Feedstock pressure continues to exert its will in the resin market, driving up prices for PVC, polystyrene and polycarbonate in the past 60 days.
But a subsequent break in oil pricing has given processors hope that they've seen the last of the price hikes for the time being.
Increases of 4 cents per pound are being shown on this week's Plastics News resin pricing chart for both suspension PVC and solid PS.
The PS move took place in August, while the PVC hike took effect in July. Prices for PC also are showing an average increase of 15 cents per pound that's taken hold since July 1.
Also this week, PN is revising prices upward on all grades of ABS and polyester including polybutylene terephthalate based on market increases that have occurred in the past 12 months.
The PVC upswing has been driven by higher ethylene prices, which peaked in July and since have come down, especially on the spot market.
The increase also comes amid hard times for many PVC processors, especially those in the construction field. According to the National Association of Home Builders in Washington, U.S. single-family housing starts fell to an annualized rate of 641,000 in July their lowest level since January 1991.
One Midwestern PVC buyer said his processing firm has been operating at less than 75 percent of capacity for most of the year. He is mulling long-term changes to the business as a result.
``There's not a whole lot else we can do at this point,'' he said. ``We're not buying as much resin as we were a year ago because our sales are down so much.''
PVC-related sales at Georgia Gulf Corp. of Atlanta were up almost 7 percent in the first half of 2008, but the unit's operating revenue fell 9 percent to less than $37 million.
At Houston-based Westlake Chemicals Corp., PVC-related sales including pipe were up 18 percent, but operating income plummeted 47 percent to just over $15 million. Market watchers said the sales gains posted by those firms resulted from the pass-through of higher raw material and freight costs, rather than from the sale of more resin.
U.S./Canadian PVC demand was down 5 percent in the first five months of 2008, according to the American Chemistry Council in Arlington, Va. That mark would have been much worse if not for a surge of almost 80 percent in exports from the region. Domestic sales sank 13 percent during that five-month period, weighed down by a dip of almost 21 percent in the massive rigid pipe and tubing end market.
PVC buyers are hopeful that the recent break in oil pricing one that's seen crude futures drop from $147 per barrel in mid-July to less than $116 in late trading Aug. 28 will provide some relief on PVC prices as well. The potential impact of Hurricane Gustav, however, could push oil in the opposite direction, and as a result keep PVC prices high for another month or so.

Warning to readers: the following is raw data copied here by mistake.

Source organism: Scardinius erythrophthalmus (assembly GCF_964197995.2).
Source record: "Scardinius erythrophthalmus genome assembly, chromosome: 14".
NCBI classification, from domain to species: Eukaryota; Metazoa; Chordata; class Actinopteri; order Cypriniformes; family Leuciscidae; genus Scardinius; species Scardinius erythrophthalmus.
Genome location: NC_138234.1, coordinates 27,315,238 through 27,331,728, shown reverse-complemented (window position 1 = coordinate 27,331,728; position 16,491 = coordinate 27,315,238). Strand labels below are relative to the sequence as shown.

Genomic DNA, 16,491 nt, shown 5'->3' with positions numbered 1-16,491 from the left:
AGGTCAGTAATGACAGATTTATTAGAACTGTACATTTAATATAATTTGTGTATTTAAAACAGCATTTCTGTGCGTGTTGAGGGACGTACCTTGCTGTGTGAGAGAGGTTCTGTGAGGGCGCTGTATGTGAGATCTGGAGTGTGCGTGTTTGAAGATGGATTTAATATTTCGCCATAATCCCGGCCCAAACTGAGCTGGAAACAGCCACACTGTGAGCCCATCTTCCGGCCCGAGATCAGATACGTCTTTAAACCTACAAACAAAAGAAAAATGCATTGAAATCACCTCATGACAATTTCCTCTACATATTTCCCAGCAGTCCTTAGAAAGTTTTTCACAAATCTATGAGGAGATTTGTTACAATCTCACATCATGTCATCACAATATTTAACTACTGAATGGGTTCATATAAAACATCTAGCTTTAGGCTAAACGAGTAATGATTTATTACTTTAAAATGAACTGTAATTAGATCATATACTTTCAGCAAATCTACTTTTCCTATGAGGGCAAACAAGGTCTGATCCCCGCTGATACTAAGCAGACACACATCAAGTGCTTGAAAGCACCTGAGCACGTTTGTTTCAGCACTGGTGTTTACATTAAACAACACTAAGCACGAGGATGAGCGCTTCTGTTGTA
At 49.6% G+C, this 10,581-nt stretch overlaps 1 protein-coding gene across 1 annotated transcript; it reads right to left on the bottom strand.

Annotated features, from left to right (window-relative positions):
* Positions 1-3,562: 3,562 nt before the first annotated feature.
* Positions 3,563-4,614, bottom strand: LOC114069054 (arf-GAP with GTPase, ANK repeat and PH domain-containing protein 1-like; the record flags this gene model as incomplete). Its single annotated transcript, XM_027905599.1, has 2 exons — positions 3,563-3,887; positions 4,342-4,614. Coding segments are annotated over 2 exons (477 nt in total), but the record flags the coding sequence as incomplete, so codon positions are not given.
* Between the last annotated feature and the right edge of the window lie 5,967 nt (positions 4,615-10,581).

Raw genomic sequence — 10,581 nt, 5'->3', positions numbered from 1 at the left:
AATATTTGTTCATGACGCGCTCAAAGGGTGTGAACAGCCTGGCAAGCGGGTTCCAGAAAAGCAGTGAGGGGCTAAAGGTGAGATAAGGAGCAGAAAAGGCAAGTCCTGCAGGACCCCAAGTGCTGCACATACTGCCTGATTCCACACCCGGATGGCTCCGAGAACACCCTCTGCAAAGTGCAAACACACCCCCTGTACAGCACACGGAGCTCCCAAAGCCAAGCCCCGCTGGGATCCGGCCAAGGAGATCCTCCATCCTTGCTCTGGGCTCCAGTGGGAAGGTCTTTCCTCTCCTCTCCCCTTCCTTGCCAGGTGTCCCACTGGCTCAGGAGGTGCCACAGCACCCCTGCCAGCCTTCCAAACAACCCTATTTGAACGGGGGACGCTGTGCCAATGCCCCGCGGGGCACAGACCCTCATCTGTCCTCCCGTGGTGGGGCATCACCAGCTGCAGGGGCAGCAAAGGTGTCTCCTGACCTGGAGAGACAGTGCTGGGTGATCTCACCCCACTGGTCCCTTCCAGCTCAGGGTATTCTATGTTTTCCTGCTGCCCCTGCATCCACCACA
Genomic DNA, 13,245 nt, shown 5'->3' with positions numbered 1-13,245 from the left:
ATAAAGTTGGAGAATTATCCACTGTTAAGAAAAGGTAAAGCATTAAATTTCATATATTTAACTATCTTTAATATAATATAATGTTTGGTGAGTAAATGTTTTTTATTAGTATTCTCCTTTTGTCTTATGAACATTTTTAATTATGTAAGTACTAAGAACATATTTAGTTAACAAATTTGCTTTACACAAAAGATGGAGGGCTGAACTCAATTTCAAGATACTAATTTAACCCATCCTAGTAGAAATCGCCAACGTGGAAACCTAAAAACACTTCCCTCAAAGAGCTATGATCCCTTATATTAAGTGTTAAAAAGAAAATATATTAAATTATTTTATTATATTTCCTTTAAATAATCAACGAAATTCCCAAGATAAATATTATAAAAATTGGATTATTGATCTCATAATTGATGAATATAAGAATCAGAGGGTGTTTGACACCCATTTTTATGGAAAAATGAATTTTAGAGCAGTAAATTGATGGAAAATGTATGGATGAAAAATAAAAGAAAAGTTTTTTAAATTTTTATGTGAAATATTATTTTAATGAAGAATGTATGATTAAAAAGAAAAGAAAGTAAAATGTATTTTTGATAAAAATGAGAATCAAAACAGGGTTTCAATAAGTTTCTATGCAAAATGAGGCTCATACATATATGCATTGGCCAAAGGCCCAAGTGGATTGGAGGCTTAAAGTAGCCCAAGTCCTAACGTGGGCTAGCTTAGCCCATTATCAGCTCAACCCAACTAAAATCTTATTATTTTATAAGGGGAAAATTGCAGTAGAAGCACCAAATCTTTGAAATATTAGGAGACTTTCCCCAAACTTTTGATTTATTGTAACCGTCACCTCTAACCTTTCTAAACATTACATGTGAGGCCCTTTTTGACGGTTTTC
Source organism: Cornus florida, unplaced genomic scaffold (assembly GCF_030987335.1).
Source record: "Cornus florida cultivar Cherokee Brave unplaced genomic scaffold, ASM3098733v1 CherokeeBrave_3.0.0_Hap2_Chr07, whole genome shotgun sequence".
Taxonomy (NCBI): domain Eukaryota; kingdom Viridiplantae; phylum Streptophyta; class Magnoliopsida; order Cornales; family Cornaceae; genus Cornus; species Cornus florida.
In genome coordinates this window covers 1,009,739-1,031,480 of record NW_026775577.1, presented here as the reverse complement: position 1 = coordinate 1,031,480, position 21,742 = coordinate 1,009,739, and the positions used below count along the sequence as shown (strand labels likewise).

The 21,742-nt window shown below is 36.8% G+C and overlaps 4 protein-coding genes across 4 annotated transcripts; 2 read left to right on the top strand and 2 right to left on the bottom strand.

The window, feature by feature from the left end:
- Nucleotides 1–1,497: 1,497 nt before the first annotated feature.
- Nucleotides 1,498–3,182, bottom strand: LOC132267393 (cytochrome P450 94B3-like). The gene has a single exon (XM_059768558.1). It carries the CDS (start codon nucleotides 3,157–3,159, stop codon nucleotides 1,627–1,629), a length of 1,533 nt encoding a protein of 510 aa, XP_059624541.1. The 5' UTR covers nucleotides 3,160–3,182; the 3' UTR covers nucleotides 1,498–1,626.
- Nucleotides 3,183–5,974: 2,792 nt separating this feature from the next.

In solid PS, prices rose again as contracts for benzene feedstock climbed from $4.20 per gallon in July to an all-time high of $4.45 in August. Market analyst Greg Smith of Resin Technology Inc. in Fort Worth, Texas, said that climb was tied in to high oil prices coupled with production problems at some benzene facilities. Tight supplies of butadiene feedstock provided added pressure for production of high-impact PS.
At Ineos Nova LLC one of North America's largest PS makers sales of solid PS and styrene monomer feedstock were down 3 percent to $1.1 billion in the first half of the year. The joint venture's operating income also tumbled all the way down to $1 million, after being at $35 million in the first half of 2007. Channahon, Ill.-based Ineos Nova's first-half sales volume in pounds for solid and expanded PS fell almost 6 percent to 835 million pounds.
The high benzene market makes price drops in PS less likely than in other commodity resins in spite of soft demand, market sources said. U.S./Canadian PS sales including EPS fell 4.5 percent in the first five months of 2008, even with exports from the region up 7.5 percent. The only domestic PS market that remained in positive territory was consumer and institutional products, where five-month sales were up almost 3 percent.
Polycarbonate prices jumped even as demand remained soft in automotive, construction and optical media markets, sources said. Once again, benzene was among the culprits in the rise. North American PC production is expected to remain in the range of 1.7 billion to 1.8 billion pounds in 2008 roughly flat with levels from 2006 and 2007.
Corrections to prices for ABS also point back to benzene used to make styrene monomer as well as butadiene. The polyester corrections are tied to market rates for feedstocks including paraxylene and purified terephthalic acid.